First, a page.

大家好！ (Hi, everyone!) Welcome to the latest Mandarin Weekly, with yet more links and information for those of us learning Chinese.
Please tell your Chinese teachers, fellow students, and others about this free resource.
Learning to hear tones
Speaking the tones in Chinese is hard for those of us learning the language, but hearing them can often be even harder. In this post, Olle from Hacking Chinese describes how we can improve our sensitivity to tones, for better comprehension and speaking:
Everything and nothing
A great video from ChinesePod telling us how to say the words “everything,” “nothing,” and so forth:
Another video from ChinesePod, describing different types of personalities (and how to say them in Chinese):
Breaking up is hard to do
This post, from the World of Chinese, contains many expressions that we can use in Chinese to describe relationships (and their ends):
Grace from Just Learn Chinese has another story in simple Chinese, with characters and then (when moused over) pinyin and translation:
A great video from Helpful Chinese Resources, demonstrating the different places that things can go, and how to describe them relative to one another:
Chinese has a huge number of homophones (i.e., words that sound the same, but mean different things). Hollie at Written Chinese has collected a number, and provides us with some of the more amusing ones:
Slang, slang, and slang
Three collections of Chinese slang for DigMandarin:
Learning the characters for numbers in Chinese is both easy and useful. In this post, Oksana introduces a number of them, and shows how they can be combined in various ways:
Waiting for a Person
Chinese to Learn provides a nice love song in Chinese, with Chinese characters, pinyin, and English translation. Improve your listening and your reading at the same time:
Do you love me?
Chris from Fluent in Mandarin offers a love song, with characters and pinyin, for a popular (if old) song:
Can you really become fluent?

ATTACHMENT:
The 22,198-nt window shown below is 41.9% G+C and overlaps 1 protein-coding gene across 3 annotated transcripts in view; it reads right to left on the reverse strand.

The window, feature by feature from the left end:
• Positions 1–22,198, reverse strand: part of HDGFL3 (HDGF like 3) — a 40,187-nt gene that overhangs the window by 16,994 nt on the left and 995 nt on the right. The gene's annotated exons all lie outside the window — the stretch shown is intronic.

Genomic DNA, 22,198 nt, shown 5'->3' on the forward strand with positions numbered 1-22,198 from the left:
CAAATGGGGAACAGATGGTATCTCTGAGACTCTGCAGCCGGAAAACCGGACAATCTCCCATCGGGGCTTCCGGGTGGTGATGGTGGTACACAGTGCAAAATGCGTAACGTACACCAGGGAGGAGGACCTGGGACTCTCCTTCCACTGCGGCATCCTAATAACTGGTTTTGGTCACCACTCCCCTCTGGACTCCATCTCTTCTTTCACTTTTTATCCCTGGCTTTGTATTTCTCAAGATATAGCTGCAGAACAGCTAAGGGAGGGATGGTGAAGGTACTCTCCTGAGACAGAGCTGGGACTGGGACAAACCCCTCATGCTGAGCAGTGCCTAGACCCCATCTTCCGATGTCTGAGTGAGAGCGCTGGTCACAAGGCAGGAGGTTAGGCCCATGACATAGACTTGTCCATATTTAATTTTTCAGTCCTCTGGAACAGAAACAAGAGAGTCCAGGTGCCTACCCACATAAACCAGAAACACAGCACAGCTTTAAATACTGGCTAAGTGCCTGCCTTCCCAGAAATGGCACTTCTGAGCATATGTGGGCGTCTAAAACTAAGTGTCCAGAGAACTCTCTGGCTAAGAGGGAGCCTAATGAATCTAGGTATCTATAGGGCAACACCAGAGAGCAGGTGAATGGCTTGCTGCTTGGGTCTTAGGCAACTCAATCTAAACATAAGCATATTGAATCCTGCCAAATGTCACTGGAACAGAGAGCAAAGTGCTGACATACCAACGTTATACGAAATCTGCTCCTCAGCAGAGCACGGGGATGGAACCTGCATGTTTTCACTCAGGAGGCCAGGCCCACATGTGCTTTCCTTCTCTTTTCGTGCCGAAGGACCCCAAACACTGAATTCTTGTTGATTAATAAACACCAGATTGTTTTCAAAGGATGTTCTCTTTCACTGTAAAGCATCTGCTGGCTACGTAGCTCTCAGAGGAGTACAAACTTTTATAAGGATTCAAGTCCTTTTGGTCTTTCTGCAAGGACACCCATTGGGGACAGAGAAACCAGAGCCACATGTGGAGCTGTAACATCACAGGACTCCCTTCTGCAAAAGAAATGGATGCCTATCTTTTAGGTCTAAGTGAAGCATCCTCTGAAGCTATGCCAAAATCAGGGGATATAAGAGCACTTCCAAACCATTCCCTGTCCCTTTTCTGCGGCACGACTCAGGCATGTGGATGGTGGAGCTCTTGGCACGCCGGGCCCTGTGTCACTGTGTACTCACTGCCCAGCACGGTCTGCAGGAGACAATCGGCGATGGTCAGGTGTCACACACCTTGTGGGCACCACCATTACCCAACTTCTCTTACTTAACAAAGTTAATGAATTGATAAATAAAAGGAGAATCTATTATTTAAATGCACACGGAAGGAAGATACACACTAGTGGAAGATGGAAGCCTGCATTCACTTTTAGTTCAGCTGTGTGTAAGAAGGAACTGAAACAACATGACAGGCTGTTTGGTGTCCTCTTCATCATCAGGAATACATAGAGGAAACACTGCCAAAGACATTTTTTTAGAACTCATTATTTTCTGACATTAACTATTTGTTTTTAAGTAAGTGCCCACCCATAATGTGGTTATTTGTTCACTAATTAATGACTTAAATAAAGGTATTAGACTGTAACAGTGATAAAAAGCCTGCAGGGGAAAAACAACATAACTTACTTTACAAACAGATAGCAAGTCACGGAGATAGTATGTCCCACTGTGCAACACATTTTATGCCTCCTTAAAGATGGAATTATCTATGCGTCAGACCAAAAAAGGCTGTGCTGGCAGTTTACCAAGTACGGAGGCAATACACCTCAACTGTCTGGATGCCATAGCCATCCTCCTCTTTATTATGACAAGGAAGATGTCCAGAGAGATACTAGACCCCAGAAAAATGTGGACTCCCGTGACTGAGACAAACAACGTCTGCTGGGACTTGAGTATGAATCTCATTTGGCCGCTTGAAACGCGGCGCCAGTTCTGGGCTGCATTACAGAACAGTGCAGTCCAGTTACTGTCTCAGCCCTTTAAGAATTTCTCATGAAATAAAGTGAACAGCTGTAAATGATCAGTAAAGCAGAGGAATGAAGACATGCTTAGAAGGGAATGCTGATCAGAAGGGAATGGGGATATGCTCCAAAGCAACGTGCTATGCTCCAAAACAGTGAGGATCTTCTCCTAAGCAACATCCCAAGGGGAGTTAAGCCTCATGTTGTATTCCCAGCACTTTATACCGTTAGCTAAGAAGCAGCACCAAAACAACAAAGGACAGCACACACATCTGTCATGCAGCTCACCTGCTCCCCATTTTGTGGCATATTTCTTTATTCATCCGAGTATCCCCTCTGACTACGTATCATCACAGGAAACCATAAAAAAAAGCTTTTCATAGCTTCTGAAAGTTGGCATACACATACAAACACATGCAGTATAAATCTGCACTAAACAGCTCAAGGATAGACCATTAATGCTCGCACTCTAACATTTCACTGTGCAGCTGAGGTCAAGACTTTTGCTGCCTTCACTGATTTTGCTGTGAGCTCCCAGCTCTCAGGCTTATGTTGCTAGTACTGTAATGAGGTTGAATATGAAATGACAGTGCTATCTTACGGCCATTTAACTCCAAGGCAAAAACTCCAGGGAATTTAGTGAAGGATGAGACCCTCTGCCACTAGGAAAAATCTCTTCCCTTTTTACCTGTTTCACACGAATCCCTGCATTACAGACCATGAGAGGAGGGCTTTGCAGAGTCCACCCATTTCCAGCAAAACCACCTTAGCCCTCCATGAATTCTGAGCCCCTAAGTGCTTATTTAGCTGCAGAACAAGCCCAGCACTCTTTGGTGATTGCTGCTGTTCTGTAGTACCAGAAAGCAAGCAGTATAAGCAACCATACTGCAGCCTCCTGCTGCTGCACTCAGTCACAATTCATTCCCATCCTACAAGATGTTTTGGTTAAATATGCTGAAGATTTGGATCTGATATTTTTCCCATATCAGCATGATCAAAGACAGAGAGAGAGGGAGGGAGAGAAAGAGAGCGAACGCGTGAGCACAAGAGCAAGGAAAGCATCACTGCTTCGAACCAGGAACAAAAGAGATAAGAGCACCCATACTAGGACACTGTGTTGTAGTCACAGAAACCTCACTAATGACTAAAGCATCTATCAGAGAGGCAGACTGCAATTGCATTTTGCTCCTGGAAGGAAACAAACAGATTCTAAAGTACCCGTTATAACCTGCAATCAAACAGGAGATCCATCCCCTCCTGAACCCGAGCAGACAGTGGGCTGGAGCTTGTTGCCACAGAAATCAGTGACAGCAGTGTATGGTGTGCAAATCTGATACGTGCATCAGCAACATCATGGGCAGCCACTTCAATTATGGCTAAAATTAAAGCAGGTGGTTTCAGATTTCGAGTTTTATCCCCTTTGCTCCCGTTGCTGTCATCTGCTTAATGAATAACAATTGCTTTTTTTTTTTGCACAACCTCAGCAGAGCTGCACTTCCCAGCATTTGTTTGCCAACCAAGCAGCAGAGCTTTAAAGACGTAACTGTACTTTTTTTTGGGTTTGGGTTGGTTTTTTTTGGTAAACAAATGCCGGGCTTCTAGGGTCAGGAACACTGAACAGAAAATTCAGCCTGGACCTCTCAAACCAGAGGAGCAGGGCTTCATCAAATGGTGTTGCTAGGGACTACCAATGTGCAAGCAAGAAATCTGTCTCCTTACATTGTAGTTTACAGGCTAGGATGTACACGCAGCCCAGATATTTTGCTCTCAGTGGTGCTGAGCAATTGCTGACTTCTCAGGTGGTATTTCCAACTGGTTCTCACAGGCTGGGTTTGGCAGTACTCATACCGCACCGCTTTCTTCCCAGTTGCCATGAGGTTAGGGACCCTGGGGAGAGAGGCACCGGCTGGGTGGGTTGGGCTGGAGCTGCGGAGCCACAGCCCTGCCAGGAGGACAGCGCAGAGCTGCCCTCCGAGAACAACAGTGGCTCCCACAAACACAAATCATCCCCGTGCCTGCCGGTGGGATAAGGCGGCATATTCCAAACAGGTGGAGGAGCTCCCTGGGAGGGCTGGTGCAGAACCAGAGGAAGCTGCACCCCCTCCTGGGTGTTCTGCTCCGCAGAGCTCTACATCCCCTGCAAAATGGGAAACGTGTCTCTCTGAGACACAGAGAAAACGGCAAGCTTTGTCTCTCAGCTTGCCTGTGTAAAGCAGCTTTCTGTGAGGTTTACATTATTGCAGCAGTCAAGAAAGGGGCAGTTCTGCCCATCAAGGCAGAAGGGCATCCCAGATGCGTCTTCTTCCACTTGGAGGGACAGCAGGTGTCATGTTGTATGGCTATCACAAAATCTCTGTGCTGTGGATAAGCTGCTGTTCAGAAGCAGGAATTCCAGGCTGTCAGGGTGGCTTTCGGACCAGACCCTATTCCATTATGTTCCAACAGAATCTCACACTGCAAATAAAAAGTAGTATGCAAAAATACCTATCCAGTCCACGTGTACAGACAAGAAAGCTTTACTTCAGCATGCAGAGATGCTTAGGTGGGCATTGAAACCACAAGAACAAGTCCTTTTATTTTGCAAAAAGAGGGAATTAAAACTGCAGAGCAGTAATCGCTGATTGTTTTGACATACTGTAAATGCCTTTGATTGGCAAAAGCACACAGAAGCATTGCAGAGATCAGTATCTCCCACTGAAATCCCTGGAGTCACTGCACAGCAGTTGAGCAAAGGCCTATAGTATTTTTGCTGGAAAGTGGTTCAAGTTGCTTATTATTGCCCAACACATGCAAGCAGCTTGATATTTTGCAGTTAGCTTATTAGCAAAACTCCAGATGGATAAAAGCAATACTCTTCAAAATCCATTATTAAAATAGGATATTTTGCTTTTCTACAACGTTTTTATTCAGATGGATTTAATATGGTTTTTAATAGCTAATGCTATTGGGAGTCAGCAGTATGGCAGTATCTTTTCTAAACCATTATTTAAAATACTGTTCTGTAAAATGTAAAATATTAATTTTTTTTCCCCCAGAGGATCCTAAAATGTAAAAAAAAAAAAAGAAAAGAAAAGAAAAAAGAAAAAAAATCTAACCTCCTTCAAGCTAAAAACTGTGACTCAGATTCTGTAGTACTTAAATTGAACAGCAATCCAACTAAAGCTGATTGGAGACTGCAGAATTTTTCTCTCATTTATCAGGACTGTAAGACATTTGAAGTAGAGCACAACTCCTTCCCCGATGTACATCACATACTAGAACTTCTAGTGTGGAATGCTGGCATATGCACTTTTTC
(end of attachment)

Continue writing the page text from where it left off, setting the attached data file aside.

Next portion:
Chris from Fluent in Mandarin asks whether it’s possible to become truly fluent in Chinese. His answer: Definitely, but it will take time.
FluentU provides us with a list of books (some for children, or for the young at heart) that are good for beginning Chinese readers:
“Magic wand” sentences
What are some good all-purpose conversational phrases and sentences you can use in Chinese? Here are a number of useful ones to keep in mind:
You’ll often find Chinese books and lessons talking about “voiced initials.” What are they, and what can/should we do to learn and understand them?
China’s one-child policy, recently changed, is the subject of much international discussion. How would you describe someone as being an only child?
How do you say “sticker”?
Some people asked whether “sticker” is transliterated into Chinese, but it turns out that you can say 贴纸 (Tiē zhǐ), or “sticky paper”:
Dedicating a book
How would you dedicate a book (or other work) to someone? There are both traditional and modern (colloquial) ways to do so:
Taping up a package
If you have to tape up a package, what words should you use?
“Percent” should be 百分之 (bǎi fēn zhī), but not everyone says it that way. Why not?
Dealing with frustration
What should you do when your Chinese isn’t improving as quickly as you would like? And when you don’t have anyone with whom you can practice?